10. Grossman, K., Kwiatkowski, J., 1995, Evidence for a causative role of cyanide, derived from ethylene biosynthesis, in the herbicidal mode of action of quinclorac in barnyard grass, Pestic. Biochem. Physiol., 51, 150-160. https://doi.org/10.1006/pest.1995.1015
  11. Holt, J. G., Krieg, N. R., Sneath, P. H. A., Staley, J. T., Williams, S. T., 1994, Bergey's Manual of Determinative Bacteriology, 9th ed., The Williams and Wilkins Co., Baltimore.
  12. Kamei, A., Dolai, A. K., Kamei, A., 2014, Role of hydrogen cyanide secondary metabolite of plant growth promoting rhizobacteria as biopesticides of weeds, Global J. Sci. Front. Res., 14, 108-112.
  13. Kremer, R. J., Kennedy, A. C., 1996, Rhizobacteria as biocontrol agents of weeds, Weed Technol., 10, 601-609. https://doi.org/10.1017/S0890037X00040525
  14. Kremer, R. J., Souissi, T., 2001, Cyanide production by rhizobacteria and potential for suppression of weed seedling growth, Curr. Microbiol., 43, 182-186. https://doi.org/10.1007/s002840010284
  15. Lakshmi, V., Kumari, S., Singh, A., Prabha, C., 2015, Isolation and characterization of deleterious Pseudomonas aeruginosa KC1 from rhizospheric soils and its interaction with weed seedlings, J. King Saud Univ. Sci., 27, 113-119. https://doi.org/10.1016/j.jksus.2014.04.007
  16. Lee, I. Y., Park, T. S., Choi, J. S., Ko, Y. K., Park, K. W., Seo, H. A., 2016, Current status and perspectives of weed science in the world, Weed Turf. Sci., 5, 105-110. https://doi.org/10.5660/WTS.2016.5.3.105
  17. Matsuura, K., 2005, Distribution of termite egg-mimicking fungi ("termite balls") in Reticulitermes spp. (Isoptera: Rhinotermitidae) nests in Japan and the United States, Appl. Entomol. Zool., 40, 53-61. https://doi.org/10.1303/aez.2005.53
  18. Mayer, A. M., 1958, Determination of indole acetic acid by the Salkowsky Reaction, Nature, 182, 1670-1671. https://doi.org/10.1038/1821670a0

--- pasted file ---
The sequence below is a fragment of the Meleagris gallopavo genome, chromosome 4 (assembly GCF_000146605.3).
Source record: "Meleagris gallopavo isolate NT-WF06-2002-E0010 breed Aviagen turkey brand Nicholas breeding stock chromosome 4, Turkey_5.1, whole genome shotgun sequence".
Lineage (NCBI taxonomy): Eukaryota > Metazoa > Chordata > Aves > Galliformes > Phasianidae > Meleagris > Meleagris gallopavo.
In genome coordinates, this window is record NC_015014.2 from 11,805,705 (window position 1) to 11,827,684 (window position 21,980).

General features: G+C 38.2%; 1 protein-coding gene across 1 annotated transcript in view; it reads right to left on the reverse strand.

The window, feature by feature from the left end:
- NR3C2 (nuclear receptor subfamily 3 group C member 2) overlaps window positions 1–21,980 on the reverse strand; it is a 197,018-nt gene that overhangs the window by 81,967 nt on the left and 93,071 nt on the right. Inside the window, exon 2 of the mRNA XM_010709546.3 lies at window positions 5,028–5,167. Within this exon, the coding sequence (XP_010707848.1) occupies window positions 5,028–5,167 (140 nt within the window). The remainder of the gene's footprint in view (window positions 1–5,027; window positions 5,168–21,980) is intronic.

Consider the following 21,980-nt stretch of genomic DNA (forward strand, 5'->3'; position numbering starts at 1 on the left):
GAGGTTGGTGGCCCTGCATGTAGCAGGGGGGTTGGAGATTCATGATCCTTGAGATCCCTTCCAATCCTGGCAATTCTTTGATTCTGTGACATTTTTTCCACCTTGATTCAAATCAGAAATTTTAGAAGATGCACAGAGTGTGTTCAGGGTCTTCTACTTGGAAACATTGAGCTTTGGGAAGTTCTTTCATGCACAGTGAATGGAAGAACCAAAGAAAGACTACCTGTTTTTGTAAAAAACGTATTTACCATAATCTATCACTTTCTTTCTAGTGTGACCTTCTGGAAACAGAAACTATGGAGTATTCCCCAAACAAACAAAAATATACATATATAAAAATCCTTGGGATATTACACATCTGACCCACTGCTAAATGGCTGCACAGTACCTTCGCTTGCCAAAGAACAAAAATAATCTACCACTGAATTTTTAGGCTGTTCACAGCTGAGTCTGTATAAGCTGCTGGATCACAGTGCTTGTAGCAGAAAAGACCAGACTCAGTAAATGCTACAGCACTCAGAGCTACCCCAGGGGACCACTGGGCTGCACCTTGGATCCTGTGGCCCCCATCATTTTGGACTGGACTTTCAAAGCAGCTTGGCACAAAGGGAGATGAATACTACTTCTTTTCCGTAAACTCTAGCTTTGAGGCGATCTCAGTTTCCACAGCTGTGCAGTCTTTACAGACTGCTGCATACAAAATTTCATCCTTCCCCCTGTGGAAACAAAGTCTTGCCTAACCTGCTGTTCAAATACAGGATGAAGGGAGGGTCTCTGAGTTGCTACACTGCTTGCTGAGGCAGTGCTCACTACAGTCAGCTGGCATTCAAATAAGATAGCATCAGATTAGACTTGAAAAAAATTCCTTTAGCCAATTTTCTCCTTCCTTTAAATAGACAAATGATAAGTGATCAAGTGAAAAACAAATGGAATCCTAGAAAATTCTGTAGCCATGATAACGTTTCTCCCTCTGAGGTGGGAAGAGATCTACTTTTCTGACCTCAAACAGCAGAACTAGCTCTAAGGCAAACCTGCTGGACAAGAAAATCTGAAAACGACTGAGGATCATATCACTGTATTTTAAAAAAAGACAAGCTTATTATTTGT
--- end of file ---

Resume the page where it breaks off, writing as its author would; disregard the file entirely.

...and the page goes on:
19. Michaels, R., Hankes, L. V., Corpe, W.A., 1965, Cyanide formation from glycine by nonproliferating cells of Chromobacterium violaceum, Arch. Biochem. Biophys., 111, 121-125. https://doi.org/10.1016/0003-9861(65)90329-2
  20. Michelsen, C. F., Stougaard, P., 2012, Hydrogen cyanide synthesis and antifungal activity of the biocontrol strain Pseudomonas fluorescens In5 from Greenland is highly dependent on growth medium, Can. J. Microbiol., 58, 381-390. https://doi.org/10.1139/w2012-004
  21. Mishra, S., Upadhyay, R. M., Nautiyal, C. H., 2013, Unravelling the beneficial role of microbial contributors in reducing the allelopathic effects of weeds, Appl. Microbiol. Biotechnol., 97, 5659-5668. https://doi.org/10.1007/s00253-013-4885-y
  22. Owen, A., Zdor, R., 2001, Effect of cyanogenic rhizobacteria on the growth of velvetleaf (Abutilon theophrasti) and corn (Zea mays) in autoclaved soil and the influence of supplemental glycine, Soil Biol. Biochem., 33, 801-809. https://doi.org/10.1016/S0038-0717(00)00228-5
  23. Randviir, E. P., Banks, C. E., 2015, The latest developments in quantifying cyanide and hydrogen cyanide, Trends Analyt. Chem., 64, 75-85. https://doi.org/10.1016/j.trac.2014.08.009
  24. Schippers, B., Bakker, A. W., Bakker, P. A. H. M., Van Peer, R., 1990, Beneficial and deleterious effects of HCN-producing pseudomonads on rhizosphere interactions, Plant Soil, 129, 75-83. https://doi.org/10.1007/BF00011693
  25. Selvakumar, G., Joshi, P., Nazim, S., Mishra, P. K., Bisht, J. K., Gupta, H. S., 2009, Phosphate solubilization and growth promotion by Pseudomonas fragi CS11RH1 (MTCC 8984), a psychrotolerant bacterium isolated from a high altitude Himalayan rhizosphere, Biologia, 64, 2, 239-245.
  26. Sulochana, M. B., Jayachandra, S. Y., Kumar, S. A., Parameshwar, A. B., Reddy, K. M., Dayanand, A., 2014, Siderophore as a potential plant growth-promoting agent produced by Pseudomonas aeruginosa JAS-25, Appl. Biochem. Biotechnol., 174, 297-308. https://doi.org/10.1007/s12010-014-1039-3
  27. Vassilev, N., Vassileva, M., 2003, Biotechnological solubilization of rock phosphate on media containing agro-industrial wastes, Appl. Microbiol. Biotechnol., 61, 435-440. https://doi.org/10.1007/s00253-003-1318-3
  28. Vyas, P., Rahi, P., Chadh, B. S., Gulati, A., 2014, Statistical optimization of medium components for mass production of plant growth-promoting microbial inoculant Pseudomonas trivialis BIHB 745 (MTCC5336), Ind. J. Microbiol., 54, 239-241. https://doi.org/10.1007/s12088-013-0425-9
  29. Ware, G. W., Whitacre, D. M., 2004, An Introduction to Herbicides, 2nd ed., A division of Meister Media Worldwide, Ohio.
  30. Zimbro, M. J., Power, D. A., Wilson, G. E., Johnson, J. A., 2009, Difco & BBL manual - Manual of microbiological culture media, Becton, Dickinson and Company, Maryland.